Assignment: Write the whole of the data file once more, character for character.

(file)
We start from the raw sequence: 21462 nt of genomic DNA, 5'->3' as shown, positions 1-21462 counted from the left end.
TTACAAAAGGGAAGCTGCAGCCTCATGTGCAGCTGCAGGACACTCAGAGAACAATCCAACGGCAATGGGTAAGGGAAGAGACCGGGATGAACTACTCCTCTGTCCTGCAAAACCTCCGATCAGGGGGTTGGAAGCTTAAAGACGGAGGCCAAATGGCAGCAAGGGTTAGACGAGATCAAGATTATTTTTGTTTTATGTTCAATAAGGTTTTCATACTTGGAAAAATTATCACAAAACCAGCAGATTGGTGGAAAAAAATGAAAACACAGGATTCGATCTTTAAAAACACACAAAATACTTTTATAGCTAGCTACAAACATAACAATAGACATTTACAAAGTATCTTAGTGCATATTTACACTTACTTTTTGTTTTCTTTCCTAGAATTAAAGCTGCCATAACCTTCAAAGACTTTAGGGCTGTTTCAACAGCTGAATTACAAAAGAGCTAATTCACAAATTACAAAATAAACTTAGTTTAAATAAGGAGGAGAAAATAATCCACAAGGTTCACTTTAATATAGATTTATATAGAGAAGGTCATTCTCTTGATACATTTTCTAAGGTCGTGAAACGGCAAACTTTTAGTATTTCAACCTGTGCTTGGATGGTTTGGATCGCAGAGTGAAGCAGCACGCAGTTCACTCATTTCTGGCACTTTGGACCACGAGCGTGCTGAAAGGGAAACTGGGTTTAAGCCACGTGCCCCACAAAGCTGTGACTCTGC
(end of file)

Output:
We start from the raw sequence: 21462 nt of genomic DNA, 5'->3' as shown, positions 1-21462 counted from the left end.
TTACAAAAGGGAAGCTGCAGCCTCATGTGCAGCTGCAGGACACTCAGAGAACAATCCAACGGCAATGGGTAAGGGAAGAGACCGGGATGAACTACTCCTCTGTCCTGCAAAACCTCCGATCAGGGGGTTGGAAGCTTAAAGACGGAGGCCAAATGGCAGCAAGGGTTAGACGAGATCAAGATTATTTTTGTTTTATGTTCAATAAGGTTTTCATACTTGGAAAAATTATCACAAAACCAGCAGATTGGTGGAAAAAAATGAAAACACAGGATTCGATCTTTAAAAACACACAAAATACTTTTATAGCTAGCTACAAACATAACAATAGACATTTACAAAGTATCTTAGTGCATATTTACACTTACTTTTTGTTTTCTTTCCTAGAATTAAAGCTGCCATAACCTTCAAAGACTTTAGGGCTGTTTCAACAGCTGAATTACAAAAGAGCTAATTCACAAATTACAAAATAAACTTAGTTTAAATAAGGAGGAGAAAATAATCCACAAGGTTCACTTTAATATAGATTTATATAGAGAAGGTCATTCTCTTGATACATTTTCTAAGGTCGTGAAACGGCAAACTTTTAGTATTTCAACCTGTGCTTGGATGGTTTGGATCGCAGAGTGAAGCAGCACGCAGTTCACTCATTTCTGGCACTTTGGACCACGAGCGTGCTGAAAGGGAAACTGGGTTTAAGCCACGTGCCCCACAAAGCTGTGACTCTGC